Aeronautics has been one of Tunisia’s fastest-growing industries since 2003, posting double-digit annual growth rates even after the 2011 revolution. The country has leveraged its proximity to Europe and specialises in low-cost component manufacturing.
Between 2006 and 2016, the sector saw its turnover leap from TD30m (€12.9m) to TD535m (€229.4m), with many new companies entering the market. The government is thus looking to consolidate the sector’s fast-paced growth and further move up the value chain.
The sector today is home to 70 aeronautics companies that employ around 13,000 people. A significant jump in activity was witnessed in 2009 following the inauguration of a sub-assembly facility for French firm Aerolia, a subsidiary of the European Aeronautic Defence and Space Company. Aerolia was also instrumental in developing Aeropole, a 20-ha industrial zone in El Mghira dedicated to aeronautics.
A number of the company’s major suppliers followed suit, including Latécoère – which implemented two cable factories and is now expected to construct a third production site – and Corse Composites Aé ronautiques, which established a plant to produce landing gear hatches. Production capacities are set to further increase in the short term as a series of major investments came on-line in 2016. These include French group Stelia Aerospace’s TD75m (€32.2m) plan to expand its production plant; Zodiac Aerospace’s creation of a new TD25m (€10.7m) component factory in Grombalia; and Figeac Aero’s acquisition of PECISS, a local company specialising in industrial technology services.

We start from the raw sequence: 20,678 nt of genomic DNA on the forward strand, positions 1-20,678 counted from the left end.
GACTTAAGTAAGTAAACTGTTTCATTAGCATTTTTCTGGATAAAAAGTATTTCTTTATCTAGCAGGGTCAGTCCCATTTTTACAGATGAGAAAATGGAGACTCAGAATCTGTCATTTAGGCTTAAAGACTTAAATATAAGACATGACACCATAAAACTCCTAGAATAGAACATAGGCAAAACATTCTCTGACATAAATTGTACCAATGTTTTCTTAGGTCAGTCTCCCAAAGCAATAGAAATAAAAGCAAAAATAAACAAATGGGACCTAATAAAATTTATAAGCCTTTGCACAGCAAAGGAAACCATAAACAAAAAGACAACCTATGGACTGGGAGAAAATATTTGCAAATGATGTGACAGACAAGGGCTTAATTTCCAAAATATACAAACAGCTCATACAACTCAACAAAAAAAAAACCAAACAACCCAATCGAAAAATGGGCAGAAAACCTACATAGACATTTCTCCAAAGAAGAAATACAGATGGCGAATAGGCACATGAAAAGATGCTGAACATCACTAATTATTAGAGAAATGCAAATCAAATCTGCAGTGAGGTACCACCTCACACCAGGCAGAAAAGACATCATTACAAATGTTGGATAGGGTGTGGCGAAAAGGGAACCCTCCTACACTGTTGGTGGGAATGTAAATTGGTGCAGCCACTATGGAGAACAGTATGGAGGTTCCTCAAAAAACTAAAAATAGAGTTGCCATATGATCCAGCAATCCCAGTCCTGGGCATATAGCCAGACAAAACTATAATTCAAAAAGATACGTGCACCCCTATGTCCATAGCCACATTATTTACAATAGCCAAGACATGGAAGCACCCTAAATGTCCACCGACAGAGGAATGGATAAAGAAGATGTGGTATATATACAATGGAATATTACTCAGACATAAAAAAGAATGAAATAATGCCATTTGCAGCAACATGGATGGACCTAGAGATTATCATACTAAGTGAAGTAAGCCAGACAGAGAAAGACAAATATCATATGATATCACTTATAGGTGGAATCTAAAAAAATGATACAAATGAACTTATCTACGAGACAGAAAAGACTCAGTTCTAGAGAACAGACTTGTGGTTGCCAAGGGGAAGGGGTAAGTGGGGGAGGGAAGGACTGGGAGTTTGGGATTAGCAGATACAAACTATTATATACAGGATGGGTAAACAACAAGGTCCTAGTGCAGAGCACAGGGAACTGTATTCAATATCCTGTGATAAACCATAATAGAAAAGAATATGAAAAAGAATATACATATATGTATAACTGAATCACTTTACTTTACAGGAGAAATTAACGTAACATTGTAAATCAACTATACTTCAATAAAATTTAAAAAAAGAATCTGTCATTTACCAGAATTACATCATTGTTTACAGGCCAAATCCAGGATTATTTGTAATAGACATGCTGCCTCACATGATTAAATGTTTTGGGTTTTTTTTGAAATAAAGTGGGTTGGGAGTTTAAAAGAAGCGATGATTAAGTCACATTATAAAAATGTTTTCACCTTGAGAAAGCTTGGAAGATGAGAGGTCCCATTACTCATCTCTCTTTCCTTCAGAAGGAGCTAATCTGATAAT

“The sector has been constantly expanding, with investments carried out not only by major contractors, but also by small and medium-sized companies operating in the sector,” Thierry Haure-Mirande, president of the Tunisian Aerospace Industries Association, told OBG.
Some 95% of aerospace companies are registered under the country’s offshore regime that allows them to retain 100% of the project capital and freely repatriate dividends. Companies are free to settle wherever they wish in Tunisia to benefit from offshore status, and Customs clearance procedures are performed on site.
According to Tunisia’s Foreign Investment Promotion Agency, the aeronautics sector adds an average of 1000 workers each year and labour costs are competitive, with the salary of a Tunisian engineer being one-fifth that of an equally qualified professional in the southern European countries.
The country benefits from a number of dedicated educational institutions such as the Centre for Excellence for Aerospace Industry Professions and the Tunisia Polytechnic School, as well as a host of public and private engineering schools and technical institutions. Tunisia is further supported by 15 sector-specific training centres in the fields of metal construction, electronics, telecommunications, mechanics, plastics processing, maintenance and energy. From these institutions, the Tunisian labour market is supplied with roughly 4500 engineers and technicians each year.
Initially based on labour-intensive activities, the Tunisian aeronautical component industry is poised to consolidate its position towards technology-intensive segments such as sheet-iron work, 3D parts modelling, and test automation for software and physical equipment. In a bid to fully tap the sector’s potential, the authorities are planning to set up a regional aerospace cluster called Tunisia Aeronautic Valley to accommodate a wider range of companies – including suppliers, engineering consultants, and helicopter and drone constructors – to achieve greater economies of scale and engage in new areas such as maintenance, dismantling and plane storage.
According to Haure-Mirande, increased knowledge in segments with higher added value, including composite components, mechanical machining, smelting work, assembly, plastic parts and surface treatments, will ensure that aeronautical parts manufacturing in Tunisia covers almost the entire supply chain of the sector.
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